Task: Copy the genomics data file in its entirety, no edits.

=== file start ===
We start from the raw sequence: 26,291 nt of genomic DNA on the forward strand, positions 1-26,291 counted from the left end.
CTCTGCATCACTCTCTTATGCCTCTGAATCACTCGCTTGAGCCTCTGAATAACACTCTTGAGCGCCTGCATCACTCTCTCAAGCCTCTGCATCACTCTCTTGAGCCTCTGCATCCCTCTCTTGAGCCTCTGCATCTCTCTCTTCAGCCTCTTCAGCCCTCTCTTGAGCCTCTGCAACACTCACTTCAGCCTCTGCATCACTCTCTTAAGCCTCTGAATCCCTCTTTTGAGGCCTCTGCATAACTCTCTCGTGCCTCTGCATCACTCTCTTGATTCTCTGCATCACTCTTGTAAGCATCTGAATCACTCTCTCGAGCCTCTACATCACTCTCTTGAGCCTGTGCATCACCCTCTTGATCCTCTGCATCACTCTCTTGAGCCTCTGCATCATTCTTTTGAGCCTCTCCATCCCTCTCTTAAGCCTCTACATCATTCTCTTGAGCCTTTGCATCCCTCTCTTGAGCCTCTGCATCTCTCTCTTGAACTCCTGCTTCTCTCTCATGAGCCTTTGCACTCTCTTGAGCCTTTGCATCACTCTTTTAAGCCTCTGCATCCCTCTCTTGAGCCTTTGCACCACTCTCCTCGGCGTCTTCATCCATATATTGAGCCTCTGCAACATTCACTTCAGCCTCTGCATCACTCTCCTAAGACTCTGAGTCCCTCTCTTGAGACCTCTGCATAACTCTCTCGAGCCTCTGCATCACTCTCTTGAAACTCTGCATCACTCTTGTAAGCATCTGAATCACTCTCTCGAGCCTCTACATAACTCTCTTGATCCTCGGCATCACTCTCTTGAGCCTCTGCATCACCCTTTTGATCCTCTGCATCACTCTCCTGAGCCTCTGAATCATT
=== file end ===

We start from the raw sequence: 26,291 nt of genomic DNA on the forward strand, positions 1-26,291 counted from the left end.
CTCTGCATCACTCTCTTATGCCTCTGAATCACTCGCTTGAGCCTCTGAATAACACTCTTGAGCGCCTGCATCACTCTCTCAAGCCTCTGCATCACTCTCTTGAGCCTCTGCATCCCTCTCTTGAGCCTCTGCATCTCTCTCTTCAGCCTCTTCAGCCCTCTCTTGAGCCTCTGCAACACTCACTTCAGCCTCTGCATCACTCTCTTAAGCCTCTGAATCCCTCTTTTGAGGCCTCTGCATAACTCTCTCGTGCCTCTGCATCACTCTCTTGATTCTCTGCATCACTCTTGTAAGCATCTGAATCACTCTCTCGAGCCTCTACATCACTCTCTTGAGCCTGTGCATCACCCTCTTGATCCTCTGCATCACTCTCTTGAGCCTCTGCATCATTCTTTTGAGCCTCTCCATCCCTCTCTTAAGCCTCTACATCATTCTCTTGAGCCTTTGCATCCCTCTCTTGAGCCTCTGCATCTCTCTCTTGAACTCCTGCTTCTCTCTCATGAGCCTTTGCACTCTCTTGAGCCTTTGCATCACTCTTTTAAGCCTCTGCATCCCTCTCTTGAGCCTTTGCACCACTCTCCTCGGCGTCTTCATCCATATATTGAGCCTCTGCAACATTCACTTCAGCCTCTGCATCACTCTCCTAAGACTCTGAGTCCCTCTCTTGAGACCTCTGCATAACTCTCTCGAGCCTCTGCATCACTCTCTTGAAACTCTGCATCACTCTTGTAAGCATCTGAATCACTCTCTCGAGCCTCTACATAACTCTCTTGATCCTCGGCATCACTCTCTTGAGCCTCTGCATCACCCTTTTGATCCTCTGCATCACTCTCCTGAGCCTCTGAATCATT